Press release

Time has come to dispel the myth of feckless young people, UKCES claims

The UK Commission for Employment and Skills (UKCES) responds to new research from the British Chamber of Commerce, calling for more work to be done to offer work experience and dispel the myth of unprepared young people.


The UK Commission for Employment and Skills (UKCES) is calling for more to be done to dispel the myth of feckless young people, following research from the British Chamber of Commerce.

Moira McKerracher, Deputy Director of the UK Commission for Employment and Skills said:

“Whilst it’s true that young people need more support to help them move from education to employment, our research shows that most businesses who recruit a young person are pleased with the calibre of their newest member of staff

“Indeed, our survey of over 90,000 employers finds that 59% of business who recruit 16 year old school leavers feel they are well prepared for work, rising to 74% for college leavers and 83% for University leavers. This dispels the myth that young people are feckless, unwilling or unable to work.

“Where businesses feel young people are poorly prepared for work, this is usually because they lack experience rather than specific skills or knowledge – yet few employers actually offer work experience themselves.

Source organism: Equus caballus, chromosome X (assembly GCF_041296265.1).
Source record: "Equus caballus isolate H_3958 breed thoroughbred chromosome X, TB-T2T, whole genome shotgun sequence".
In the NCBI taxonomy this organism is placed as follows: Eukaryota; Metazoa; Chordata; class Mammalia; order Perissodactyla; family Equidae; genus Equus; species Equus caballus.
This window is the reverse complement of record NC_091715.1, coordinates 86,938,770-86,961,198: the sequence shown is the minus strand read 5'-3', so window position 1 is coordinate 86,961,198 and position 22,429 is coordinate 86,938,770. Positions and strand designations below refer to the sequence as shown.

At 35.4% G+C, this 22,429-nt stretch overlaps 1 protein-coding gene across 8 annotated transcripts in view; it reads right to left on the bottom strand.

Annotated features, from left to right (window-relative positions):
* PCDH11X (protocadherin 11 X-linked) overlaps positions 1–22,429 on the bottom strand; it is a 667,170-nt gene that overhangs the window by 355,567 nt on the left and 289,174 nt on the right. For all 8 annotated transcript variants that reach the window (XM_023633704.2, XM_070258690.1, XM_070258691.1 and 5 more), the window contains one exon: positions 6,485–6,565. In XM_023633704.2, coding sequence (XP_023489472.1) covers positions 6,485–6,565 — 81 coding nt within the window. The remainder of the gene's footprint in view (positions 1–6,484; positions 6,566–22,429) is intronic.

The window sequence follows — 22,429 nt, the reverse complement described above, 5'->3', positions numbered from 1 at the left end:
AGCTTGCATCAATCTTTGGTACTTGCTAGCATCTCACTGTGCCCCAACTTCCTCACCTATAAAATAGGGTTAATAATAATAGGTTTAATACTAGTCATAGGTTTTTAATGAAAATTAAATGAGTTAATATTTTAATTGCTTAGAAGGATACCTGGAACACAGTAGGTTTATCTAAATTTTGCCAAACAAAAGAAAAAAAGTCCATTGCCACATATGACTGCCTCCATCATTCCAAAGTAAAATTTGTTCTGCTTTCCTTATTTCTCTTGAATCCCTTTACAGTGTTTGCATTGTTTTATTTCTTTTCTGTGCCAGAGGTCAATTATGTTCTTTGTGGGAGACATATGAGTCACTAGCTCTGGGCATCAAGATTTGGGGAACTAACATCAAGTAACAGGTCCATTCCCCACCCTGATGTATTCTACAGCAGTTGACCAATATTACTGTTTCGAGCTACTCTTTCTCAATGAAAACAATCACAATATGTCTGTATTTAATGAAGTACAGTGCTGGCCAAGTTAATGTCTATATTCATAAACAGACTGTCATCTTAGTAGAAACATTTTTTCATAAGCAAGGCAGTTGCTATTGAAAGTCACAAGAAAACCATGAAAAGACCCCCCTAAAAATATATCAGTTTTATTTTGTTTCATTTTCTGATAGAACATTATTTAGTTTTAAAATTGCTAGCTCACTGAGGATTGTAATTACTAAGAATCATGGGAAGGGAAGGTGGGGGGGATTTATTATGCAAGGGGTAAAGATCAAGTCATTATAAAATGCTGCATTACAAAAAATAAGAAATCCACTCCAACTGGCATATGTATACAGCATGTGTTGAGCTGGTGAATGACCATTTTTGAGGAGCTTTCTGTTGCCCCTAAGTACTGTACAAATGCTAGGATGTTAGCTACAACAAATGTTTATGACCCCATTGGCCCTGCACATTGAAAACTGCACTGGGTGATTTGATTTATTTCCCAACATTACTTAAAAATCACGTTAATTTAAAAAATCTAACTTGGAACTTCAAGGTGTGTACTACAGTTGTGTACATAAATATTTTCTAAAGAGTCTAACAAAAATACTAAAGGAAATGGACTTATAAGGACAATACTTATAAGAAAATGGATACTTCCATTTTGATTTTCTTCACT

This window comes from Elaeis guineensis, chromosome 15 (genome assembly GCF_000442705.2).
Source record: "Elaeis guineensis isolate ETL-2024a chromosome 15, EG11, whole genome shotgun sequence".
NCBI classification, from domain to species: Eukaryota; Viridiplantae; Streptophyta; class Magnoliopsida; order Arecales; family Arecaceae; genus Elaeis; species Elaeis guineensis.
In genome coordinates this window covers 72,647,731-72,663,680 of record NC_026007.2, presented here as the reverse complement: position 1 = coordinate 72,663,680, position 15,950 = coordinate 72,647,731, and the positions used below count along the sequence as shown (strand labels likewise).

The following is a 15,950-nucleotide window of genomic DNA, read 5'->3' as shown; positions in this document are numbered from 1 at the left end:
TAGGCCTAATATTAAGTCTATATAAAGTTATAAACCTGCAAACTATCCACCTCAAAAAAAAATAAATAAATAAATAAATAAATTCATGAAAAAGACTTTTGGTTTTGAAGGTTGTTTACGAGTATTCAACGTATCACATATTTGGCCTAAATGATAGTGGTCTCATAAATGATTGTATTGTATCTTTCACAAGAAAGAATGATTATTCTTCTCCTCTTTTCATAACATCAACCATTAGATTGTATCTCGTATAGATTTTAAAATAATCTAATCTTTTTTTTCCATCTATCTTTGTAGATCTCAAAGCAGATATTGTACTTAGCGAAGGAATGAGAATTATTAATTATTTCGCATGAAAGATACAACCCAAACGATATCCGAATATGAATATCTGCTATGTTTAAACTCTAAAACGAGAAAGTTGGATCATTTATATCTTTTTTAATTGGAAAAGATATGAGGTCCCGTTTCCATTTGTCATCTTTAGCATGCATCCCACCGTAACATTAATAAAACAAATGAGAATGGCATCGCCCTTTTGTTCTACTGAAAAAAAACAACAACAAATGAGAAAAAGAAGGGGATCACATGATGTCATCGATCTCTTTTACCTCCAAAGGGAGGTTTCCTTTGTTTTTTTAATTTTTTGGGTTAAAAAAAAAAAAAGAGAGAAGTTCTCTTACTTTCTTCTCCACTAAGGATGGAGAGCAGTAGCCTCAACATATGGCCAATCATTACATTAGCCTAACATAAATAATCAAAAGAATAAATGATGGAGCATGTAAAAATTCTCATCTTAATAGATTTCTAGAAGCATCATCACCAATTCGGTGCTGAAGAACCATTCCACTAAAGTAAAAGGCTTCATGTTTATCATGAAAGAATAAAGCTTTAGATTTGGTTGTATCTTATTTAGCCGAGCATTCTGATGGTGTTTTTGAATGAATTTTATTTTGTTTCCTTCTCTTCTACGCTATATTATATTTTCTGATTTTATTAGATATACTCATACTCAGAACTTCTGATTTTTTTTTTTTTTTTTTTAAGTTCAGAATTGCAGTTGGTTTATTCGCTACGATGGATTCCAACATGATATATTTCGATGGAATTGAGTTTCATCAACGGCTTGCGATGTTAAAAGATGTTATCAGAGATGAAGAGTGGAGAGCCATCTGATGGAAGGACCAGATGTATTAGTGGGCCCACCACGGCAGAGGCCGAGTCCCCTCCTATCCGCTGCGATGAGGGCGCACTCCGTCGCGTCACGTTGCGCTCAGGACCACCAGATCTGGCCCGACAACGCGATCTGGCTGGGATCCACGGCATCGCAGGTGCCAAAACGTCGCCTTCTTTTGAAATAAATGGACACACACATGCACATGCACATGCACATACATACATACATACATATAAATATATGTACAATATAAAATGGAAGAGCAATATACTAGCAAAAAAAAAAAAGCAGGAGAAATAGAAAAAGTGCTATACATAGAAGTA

“That’s why we support the British Chamber of Commerce’s call for more and better work experience. Rather than being confined to two weeks in the summer, work experience needs to be thought of in its broadest sense and include business mentors, talks in schools and mock interviews alongside work experience placements.

“Employers, schools, colleges and young people themselves should all expect meaningful work experience to be the norm. Schools and colleges in particular have a role in ensuring that access to this kind of activity is not governed by ‘who you know’.

“Our report, Not just making tea: Reinventing work experience shows that there are already many excellent examples of employers working with schools, colleges and universities to offer young people work experience. Most of these are long-term collaborations that also involve charities, local Jobcentres, councils, Chambers of Commerce and Local Enterprise Partnerships. This kind of activity now needs to be scaled up across the country and different sectors.”

Published 2 October 2014